Wednesday, November 12, 2008

Health Kick (& Punch)

As children, we're taught to notice our genes. I always heard: "You have your mom's smile." But no one ever wants to hear comparisons to the other genes: "You have your mom's cancer risk."

Hypochondria is hard to avoid when you've had a sick parent. I'm not a hand-sanitizer freak. But I worry. A cold turns into a pity party. Routine doctor appointments can be real nail-biters. And if something out of the ordinary pops up... well, that's when I fear my genes are cursed.

Let's face it, though: pity parties are lame.

So I made a goal last year to get fit. I started taking yoga classes. I began jogging. I ran two 5Ks and walked a half marathon. And just last week, I took a new plunge: I joined a gym. That's how I ended up spending Saturday morning at Kick & Punch -- a class that should seriously consider changing its name to Kick & Punch & Sweat.

Saturday at 10AM, my best friend Laura and I stood in a large gymnasium with 20 other women, all waiting for Kick & Punch to begin. Suddenly, "S.O.S." blasted over the loudspeaker. Our instructor, a buff woman with a bandanna, ordered us to do jumping jacks. She meant business. Soon we were kicking, punching, throwing jabs and hooks, and dancing. We even did "Karate Kid"-style crane kicks! Between huffs and puffs, Laura and I locked eyes and laughed. To make me crack up more, Laura sang along to Beyonce, Rihanna, and the rest of the pop pack. I'd shake my butt in response. Friends for 13 years can do anything together. An hour later, we were sweaty, proud, and totally empowered. (That's me and Laura in the photo!)

I never thought I'd be into gym classes. My first experience was actually with my mom, and it did not go according to plan...

When I was in high school, yoga was first becoming popular. My mom and I signed up for a class. "C'mon, it'll be fun," she said. We ended up being the only beginners. Every other woman there bent as easily and gracefully as a contortionist. My mom, always the eager student, craned her neck to see each pose. But by the time she saw it, a new move began. I sat on my mat and watched, too embarrassed to try. The worst part was the complete silence. Finally, my mom couldn't take it anymore. She snuck a look at me, caught my confused look, and a snort of suppressed laughter escaped her. This sent me into a fit of giggles. "Shhh!" the instructor reprimanded, glaring at us. This only provoked us. Suddenly, the two goody two shoes became class clowns. Choked giggles blurted out from us throughout the class. Finally, the lesson ended. We grabbed our things and ran to the car. Once inside, we burst out laughing -- and swore to never return! (Can you believe I now do yoga once a week?)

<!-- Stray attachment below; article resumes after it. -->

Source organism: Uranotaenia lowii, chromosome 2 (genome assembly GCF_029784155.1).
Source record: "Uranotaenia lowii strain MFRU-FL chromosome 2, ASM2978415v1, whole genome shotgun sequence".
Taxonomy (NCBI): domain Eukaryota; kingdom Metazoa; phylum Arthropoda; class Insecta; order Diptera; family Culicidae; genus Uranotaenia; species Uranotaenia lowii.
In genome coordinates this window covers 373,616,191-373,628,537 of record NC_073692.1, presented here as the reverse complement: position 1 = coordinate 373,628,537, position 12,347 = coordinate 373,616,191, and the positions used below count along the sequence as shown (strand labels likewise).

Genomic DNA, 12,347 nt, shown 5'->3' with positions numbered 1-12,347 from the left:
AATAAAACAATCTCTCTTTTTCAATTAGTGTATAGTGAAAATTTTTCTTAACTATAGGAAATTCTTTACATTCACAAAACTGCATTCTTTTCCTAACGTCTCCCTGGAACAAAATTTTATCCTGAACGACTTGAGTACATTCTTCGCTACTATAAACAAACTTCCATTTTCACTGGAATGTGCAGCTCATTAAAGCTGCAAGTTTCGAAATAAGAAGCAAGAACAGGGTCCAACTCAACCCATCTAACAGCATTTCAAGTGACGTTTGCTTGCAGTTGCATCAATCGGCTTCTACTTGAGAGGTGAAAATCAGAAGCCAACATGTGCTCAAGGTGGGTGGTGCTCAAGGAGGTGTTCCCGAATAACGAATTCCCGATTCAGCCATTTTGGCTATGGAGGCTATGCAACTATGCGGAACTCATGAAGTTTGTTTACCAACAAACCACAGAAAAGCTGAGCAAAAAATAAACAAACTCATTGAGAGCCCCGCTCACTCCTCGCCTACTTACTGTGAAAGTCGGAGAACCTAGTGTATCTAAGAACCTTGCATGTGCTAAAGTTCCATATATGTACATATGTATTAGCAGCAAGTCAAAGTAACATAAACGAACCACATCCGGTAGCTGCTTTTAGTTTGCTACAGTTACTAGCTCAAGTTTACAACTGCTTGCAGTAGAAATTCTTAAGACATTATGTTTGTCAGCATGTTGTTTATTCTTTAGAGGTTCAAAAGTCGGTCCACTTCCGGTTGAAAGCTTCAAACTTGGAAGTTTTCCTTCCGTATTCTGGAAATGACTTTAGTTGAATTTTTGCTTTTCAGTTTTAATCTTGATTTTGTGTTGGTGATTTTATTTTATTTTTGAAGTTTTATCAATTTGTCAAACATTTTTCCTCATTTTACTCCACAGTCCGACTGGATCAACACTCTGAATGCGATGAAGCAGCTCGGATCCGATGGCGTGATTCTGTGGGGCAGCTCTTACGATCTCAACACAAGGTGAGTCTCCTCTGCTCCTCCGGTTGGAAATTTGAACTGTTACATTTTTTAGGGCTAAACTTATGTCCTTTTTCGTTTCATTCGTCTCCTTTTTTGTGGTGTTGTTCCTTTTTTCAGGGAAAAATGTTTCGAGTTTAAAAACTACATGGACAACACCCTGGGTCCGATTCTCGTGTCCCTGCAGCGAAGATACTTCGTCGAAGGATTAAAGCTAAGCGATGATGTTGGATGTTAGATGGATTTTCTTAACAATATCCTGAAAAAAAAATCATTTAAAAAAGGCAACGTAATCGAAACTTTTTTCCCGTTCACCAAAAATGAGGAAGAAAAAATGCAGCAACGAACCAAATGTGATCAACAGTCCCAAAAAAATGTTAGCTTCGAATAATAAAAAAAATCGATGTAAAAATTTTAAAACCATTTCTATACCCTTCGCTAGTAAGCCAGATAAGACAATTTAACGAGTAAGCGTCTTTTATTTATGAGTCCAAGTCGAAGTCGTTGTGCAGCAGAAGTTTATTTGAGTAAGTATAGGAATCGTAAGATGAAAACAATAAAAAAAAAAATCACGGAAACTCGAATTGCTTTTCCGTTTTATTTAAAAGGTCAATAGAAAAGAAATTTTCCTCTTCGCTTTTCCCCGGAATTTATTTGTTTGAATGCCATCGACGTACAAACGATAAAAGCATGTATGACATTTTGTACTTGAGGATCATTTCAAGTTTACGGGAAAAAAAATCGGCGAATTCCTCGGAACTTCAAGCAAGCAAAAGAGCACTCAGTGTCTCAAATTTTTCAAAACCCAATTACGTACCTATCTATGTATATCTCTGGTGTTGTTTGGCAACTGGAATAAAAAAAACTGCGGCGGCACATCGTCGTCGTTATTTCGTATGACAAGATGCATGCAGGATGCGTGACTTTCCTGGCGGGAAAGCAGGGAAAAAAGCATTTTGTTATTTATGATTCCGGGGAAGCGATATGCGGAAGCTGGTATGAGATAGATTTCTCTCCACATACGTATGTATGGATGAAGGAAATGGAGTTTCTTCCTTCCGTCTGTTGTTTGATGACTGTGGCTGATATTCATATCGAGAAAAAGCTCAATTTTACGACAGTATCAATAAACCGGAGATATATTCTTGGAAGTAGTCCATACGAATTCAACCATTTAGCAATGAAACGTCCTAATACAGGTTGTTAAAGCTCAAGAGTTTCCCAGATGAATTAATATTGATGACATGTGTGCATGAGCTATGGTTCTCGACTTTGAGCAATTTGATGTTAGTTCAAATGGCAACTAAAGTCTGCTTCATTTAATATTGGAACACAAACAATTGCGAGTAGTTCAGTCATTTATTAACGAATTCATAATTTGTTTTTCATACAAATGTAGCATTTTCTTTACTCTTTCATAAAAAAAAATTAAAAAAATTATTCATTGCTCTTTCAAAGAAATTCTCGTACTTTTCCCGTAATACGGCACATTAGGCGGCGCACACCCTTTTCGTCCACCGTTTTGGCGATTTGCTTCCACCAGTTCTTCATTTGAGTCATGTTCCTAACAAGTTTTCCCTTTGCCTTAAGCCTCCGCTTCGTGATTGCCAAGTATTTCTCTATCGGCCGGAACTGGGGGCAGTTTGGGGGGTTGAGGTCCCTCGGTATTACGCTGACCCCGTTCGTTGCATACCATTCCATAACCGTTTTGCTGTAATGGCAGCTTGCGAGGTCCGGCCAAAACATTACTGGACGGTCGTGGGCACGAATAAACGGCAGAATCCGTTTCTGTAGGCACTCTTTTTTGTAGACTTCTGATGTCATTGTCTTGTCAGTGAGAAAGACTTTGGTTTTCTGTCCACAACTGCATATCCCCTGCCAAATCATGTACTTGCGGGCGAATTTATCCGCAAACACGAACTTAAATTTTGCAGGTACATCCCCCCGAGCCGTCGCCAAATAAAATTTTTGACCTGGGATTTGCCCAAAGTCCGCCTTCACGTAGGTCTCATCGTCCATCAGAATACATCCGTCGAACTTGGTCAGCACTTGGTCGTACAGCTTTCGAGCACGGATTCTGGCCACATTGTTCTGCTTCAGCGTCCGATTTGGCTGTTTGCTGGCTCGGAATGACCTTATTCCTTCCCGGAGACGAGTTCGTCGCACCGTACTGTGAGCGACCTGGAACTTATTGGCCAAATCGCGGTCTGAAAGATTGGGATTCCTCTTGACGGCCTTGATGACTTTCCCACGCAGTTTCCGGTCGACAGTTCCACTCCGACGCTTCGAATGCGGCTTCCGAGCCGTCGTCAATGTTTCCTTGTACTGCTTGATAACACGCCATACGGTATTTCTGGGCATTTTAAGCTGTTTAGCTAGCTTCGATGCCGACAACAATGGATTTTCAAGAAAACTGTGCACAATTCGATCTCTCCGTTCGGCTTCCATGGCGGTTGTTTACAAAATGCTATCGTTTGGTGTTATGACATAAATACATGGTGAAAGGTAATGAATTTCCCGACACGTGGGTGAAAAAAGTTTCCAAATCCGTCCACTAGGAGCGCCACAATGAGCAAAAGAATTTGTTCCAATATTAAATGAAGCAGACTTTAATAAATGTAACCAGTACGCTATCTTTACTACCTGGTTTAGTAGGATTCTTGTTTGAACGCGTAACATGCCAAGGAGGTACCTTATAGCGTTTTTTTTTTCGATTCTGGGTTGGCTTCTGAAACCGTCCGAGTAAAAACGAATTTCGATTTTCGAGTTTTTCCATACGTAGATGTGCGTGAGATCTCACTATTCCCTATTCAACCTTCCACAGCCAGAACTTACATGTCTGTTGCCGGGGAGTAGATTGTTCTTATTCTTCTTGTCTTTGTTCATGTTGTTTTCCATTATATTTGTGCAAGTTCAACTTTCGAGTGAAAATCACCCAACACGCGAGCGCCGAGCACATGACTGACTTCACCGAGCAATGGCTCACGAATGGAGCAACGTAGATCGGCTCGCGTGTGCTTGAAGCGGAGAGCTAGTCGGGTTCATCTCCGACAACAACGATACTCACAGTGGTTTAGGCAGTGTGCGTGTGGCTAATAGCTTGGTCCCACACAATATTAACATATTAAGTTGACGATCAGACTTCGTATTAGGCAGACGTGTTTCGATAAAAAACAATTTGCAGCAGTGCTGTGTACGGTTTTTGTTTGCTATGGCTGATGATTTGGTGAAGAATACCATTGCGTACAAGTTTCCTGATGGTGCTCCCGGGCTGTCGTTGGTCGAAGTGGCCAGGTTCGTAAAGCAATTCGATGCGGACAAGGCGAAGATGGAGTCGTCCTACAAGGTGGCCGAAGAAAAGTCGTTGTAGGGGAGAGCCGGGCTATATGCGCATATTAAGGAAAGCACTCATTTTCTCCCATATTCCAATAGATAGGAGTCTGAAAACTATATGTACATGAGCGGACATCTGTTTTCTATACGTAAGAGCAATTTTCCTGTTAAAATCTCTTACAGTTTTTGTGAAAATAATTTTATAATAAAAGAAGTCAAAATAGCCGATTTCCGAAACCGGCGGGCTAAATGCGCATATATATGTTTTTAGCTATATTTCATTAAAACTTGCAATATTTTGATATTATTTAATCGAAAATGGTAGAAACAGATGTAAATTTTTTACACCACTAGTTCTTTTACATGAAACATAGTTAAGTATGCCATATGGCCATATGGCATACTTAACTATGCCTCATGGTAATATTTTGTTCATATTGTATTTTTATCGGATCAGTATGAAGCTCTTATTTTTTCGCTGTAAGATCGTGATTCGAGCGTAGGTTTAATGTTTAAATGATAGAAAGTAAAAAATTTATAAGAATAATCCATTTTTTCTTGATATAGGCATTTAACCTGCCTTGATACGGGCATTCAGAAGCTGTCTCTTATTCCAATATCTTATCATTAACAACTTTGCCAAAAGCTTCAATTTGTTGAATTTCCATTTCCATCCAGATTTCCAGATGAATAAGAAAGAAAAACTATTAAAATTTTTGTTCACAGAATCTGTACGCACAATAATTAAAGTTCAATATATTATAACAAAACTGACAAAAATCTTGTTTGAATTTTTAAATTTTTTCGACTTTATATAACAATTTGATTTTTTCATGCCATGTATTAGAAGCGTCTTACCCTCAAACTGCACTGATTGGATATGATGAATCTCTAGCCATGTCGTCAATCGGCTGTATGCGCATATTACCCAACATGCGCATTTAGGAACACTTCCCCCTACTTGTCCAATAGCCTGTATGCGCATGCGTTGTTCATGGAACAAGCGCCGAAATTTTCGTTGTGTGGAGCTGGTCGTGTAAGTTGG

Tonight I tried another new gym class: Country Rope. That's right: jump roping to country music. At one point, we even swung our jump ropes like lassos. I don't think I'll return. Even hypochondriacs like me draw the line at a health hoedown.

What do you do to take control of your health? Tell me in the comments section below.


  1. let me know how you do with the stiletto workout! ;)

  2. I know how you feel, my mom is a cervical cancer survivor, so yearly gyno check-ups are not only uncomfortable (as for every woman) but extra scary knowing that I have a predisposition. And even scarier when I know she's going for a check-up!

  3. I'm so sad you don't live with me any more. I would love to go to gym classes with you. And now we don't even belong to the same gym! Let's walk soon please.

  4. I'm glad you touched upon this point Marisa. My mother is a breast cancer survivor and I too am often hit with a bout of hypochondria at my own doctor's appointments. This year, after having tested positive for HPV a four years back, I had another cervical cancer scare. HPV infects about 80% of people, while for most people it can clear on it's own, for others it turns into genital warts or can turn into cervical cancer. I have the strain of HPV that may turn into cervical cancer. I am in and out of gyno. 4 times a year for quarterly colposcopies and biopsies. The word biopsy sends a chill right through my spine as it is so inextricably linked to cancer in my mind. My heightened fear the day of my appointments is overwhelming to the say the least.

    For the good news, or the information you actually asked for :) I now make sure to eat lots of greens (which is even more important that I'm on top of as I'm a vegetarian), quit smoking (it's been many many months) and hoping to start a more routine fitness regimen (my coworker and I are signing up for a weekly cardio-boxing class and my partner, our dog and I are going to start going on weekly hikes).

    For me, it feels hard to mention that my mother is a survivor because it almost feels silly that I worry about not being able to survive myself if I am to develop some form of cancer as unfortunately I fear I may. As I write this, I recognize how wrong that sentiment is in the first place.

    Thank you again Marisa, for giving others a chance to speak and at the same time empowering folks!

  5. Thank you Laura and Natalie for being so open about your experiences. Maybe we can create a Sally's Circle hotline -- a number you text when you're freaking out in the waiting room, and it sends you back a message with a positive message, stat, or tip. Or it advises, "Quit whining and read your book," which is what I usually tell myself!